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2024 Women in Signs: Brandi Pulliam Blanton

Her industry approach emphasizes education and emotional intelligence.

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“I always found it funny with management that they only require your basic level of psychology, but any level of management requires you to deal with people” — BLANTON

Power couple Brandi Pulliam. Blanton with her husband, Dutchie.

Power couple Brandi Pulliam. Blanton with her husband, Dutchie. | VP of operations, Agnew Sign & Awning (West Monroe, LA)

BRANDI PULLIAM BLANTON has determined her path in the sign industry since her school days. She started working at Agnew Sign & Awning part-time to full-time, depending on her course schedule, from before high school all the way through college. Upon graduating from the University of Louisiana at Monroe, she transitioned wholly to full time. Since then she has worked in practically every department at Agnew, from graphics to accounting to sales, and everything between.

Blanton holds a degree in general studies, but she basically majored in business and minored in psychology, she says. With a firm belief in the importance of education, she holds that the curriculum for business management should place more emphasis on psychology. “I always found it funny with management that they only require your basic level of psychology, but any level of management requires you to deal with people,” she explains.

CRAFT BREW: The Flying Tiger Brewery in Monroe, LA, one of Blanton’s proudest projects.

Blanton sees the lack of formal education as one of the main challenges in the sign industry, where a lot of knowledge is self-taught or acquired through talking to the right people. Another challenge is the lack of standardization between colors and materials, for which Blanton is devising a color-matching database. A third obstacle is being a woman in a male-dominated field and the struggle to gain respect from both male colleagues and clients.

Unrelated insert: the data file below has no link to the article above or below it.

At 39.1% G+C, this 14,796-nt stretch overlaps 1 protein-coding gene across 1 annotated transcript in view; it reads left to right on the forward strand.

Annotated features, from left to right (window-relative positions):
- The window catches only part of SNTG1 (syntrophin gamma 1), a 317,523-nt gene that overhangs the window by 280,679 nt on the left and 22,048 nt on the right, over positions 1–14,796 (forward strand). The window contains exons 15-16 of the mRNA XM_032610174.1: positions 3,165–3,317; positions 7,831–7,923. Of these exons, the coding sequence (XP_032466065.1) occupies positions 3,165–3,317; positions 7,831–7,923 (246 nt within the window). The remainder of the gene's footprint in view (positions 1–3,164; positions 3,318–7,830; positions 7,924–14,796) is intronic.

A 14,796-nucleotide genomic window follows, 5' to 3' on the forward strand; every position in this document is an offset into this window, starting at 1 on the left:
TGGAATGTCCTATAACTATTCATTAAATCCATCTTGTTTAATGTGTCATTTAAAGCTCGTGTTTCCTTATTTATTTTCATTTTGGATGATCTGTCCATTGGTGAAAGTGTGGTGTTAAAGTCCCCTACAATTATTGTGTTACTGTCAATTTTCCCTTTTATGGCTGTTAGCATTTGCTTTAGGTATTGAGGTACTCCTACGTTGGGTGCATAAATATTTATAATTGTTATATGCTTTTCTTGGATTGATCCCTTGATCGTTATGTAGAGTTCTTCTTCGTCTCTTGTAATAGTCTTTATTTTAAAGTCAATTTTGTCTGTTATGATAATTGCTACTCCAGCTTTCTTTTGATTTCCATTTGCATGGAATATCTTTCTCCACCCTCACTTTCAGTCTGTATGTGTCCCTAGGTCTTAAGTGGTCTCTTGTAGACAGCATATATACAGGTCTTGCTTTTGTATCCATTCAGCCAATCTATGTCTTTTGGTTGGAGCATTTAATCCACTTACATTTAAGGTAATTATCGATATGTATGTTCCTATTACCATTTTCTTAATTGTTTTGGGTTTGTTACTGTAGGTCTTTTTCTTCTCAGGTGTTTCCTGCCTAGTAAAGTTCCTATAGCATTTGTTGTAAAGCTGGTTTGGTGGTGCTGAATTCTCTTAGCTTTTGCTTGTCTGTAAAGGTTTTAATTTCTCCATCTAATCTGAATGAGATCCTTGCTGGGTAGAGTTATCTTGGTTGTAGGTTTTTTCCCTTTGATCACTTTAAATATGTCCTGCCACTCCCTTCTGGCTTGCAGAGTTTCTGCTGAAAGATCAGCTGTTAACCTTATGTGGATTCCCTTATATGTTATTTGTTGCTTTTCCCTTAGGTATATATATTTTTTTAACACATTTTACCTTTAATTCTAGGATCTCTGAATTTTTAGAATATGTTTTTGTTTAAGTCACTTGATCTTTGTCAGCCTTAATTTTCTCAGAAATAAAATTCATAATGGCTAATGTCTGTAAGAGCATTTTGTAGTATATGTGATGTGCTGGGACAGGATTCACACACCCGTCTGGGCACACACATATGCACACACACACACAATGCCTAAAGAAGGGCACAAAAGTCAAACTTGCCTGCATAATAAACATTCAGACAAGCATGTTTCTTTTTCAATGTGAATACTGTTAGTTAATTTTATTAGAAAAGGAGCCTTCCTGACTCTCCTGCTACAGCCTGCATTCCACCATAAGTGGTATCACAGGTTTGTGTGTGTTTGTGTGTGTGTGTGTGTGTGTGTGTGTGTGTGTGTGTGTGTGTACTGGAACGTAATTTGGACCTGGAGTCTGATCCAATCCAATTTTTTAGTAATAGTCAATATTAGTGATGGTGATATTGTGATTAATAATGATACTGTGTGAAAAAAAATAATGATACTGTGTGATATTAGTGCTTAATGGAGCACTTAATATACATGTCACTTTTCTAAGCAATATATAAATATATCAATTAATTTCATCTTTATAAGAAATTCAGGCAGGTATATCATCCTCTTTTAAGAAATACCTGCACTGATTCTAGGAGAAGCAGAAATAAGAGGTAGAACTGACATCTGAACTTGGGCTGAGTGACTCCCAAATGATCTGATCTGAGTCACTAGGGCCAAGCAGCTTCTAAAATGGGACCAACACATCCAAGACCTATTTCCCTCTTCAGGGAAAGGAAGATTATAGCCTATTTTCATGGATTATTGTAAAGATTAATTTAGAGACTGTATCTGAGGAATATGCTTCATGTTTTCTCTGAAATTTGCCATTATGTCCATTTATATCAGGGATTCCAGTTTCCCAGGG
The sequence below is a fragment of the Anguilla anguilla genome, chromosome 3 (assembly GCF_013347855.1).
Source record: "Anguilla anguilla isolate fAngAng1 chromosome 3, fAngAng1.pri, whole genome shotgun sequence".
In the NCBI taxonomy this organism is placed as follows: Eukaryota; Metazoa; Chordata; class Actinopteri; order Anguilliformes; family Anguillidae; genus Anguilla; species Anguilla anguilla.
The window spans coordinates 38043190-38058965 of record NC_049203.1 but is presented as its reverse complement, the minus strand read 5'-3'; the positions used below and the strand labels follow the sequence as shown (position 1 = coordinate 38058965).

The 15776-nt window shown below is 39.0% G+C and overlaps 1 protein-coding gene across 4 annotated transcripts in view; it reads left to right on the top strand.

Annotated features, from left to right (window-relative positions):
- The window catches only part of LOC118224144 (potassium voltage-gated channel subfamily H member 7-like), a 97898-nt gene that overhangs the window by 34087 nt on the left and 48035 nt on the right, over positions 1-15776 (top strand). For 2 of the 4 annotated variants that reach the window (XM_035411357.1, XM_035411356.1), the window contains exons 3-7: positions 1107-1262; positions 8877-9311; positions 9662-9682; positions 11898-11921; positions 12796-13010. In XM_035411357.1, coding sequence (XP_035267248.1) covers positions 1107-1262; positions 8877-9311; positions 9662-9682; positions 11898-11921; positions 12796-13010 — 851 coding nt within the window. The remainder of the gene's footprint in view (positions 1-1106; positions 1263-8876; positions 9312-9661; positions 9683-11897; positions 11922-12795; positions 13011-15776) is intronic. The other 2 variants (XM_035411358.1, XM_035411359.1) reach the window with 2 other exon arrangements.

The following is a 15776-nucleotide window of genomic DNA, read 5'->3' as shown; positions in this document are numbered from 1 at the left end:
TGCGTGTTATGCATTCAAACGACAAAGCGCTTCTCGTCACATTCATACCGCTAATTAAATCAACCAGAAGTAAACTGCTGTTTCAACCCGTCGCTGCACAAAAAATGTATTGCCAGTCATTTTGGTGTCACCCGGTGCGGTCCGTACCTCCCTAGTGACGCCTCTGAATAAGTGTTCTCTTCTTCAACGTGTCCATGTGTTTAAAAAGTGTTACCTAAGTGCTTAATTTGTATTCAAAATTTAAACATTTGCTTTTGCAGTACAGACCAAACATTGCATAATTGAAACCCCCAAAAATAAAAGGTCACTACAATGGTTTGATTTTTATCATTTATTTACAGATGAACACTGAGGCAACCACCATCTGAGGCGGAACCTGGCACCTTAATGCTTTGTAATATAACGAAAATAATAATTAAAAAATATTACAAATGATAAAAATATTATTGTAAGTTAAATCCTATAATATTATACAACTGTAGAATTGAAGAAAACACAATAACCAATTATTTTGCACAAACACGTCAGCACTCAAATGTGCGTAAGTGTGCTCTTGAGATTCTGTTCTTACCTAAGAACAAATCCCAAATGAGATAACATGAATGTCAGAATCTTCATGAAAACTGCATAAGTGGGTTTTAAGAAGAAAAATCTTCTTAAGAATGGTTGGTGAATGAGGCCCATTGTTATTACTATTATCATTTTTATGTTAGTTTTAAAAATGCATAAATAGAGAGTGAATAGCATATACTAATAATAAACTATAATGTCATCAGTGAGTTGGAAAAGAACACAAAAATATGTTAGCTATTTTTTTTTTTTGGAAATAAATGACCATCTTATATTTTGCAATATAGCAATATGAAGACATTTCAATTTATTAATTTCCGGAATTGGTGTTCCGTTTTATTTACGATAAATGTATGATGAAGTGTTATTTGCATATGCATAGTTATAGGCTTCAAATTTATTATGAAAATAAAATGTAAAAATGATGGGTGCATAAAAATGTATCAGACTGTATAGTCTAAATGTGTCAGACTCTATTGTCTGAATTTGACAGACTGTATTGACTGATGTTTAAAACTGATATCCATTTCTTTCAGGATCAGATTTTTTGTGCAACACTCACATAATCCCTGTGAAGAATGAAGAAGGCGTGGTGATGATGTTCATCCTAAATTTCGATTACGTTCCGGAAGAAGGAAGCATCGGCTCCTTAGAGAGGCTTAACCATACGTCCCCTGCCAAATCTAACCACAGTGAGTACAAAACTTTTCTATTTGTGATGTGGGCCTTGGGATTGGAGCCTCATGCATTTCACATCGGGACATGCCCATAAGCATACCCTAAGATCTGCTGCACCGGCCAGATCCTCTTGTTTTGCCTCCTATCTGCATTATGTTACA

“You end up dealing with a lot of clients that, because you’re a woman, they don’t want to respect your knowledge or understand that you have more knowledge than they do,” Blanton says, noting that this knowledge also earns her credibility. “I have a lot of male clients that don’t want to deal with anybody but me, because I have to work harder to learn the industry because I’m female.”

As a Mid-South Sign Association scholarship recipient and Elite alumna, Blanton encourages other women to step outside of their job descriptions. “It’s okay to be uncomfortable and grow — that’s the only way you’re gaining more knowledge,” she says. The best advice she has ever received concerns flexibility as well: “You’re never too big to sweep the floor.”

Blanton has also worked with other members of the Mid-South Elite class in pinpointing protocols that can help their female staff, ensuring consistent communication and their safety in the field. Outside of signage, Blanton teaches self-defense courses to women, including those who have physical limitations that make learning self-defense more difficult.

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Blanton is glad to see more women in the sign industry and in more diverse positions: as welders, fabricators, painters, project managers and leaders. “I’ve always joked about women making good project managers because we’re more detail-oriented than men, but there are so many areas where being detail-oriented plays in our favor,” Blanton says.

Still, she hopes to see the industry grow even further, with more women stepping into leadership roles and the younger generation getting more involved across the board. She wants to see female employees being recognized at an association level, which could help promote the association alongside the women leaders within it.

“I think we have a very interesting and wide range in the industry,” Blanton remarks. “There’s a lot to learn in it and a lot of places for women to fit.”

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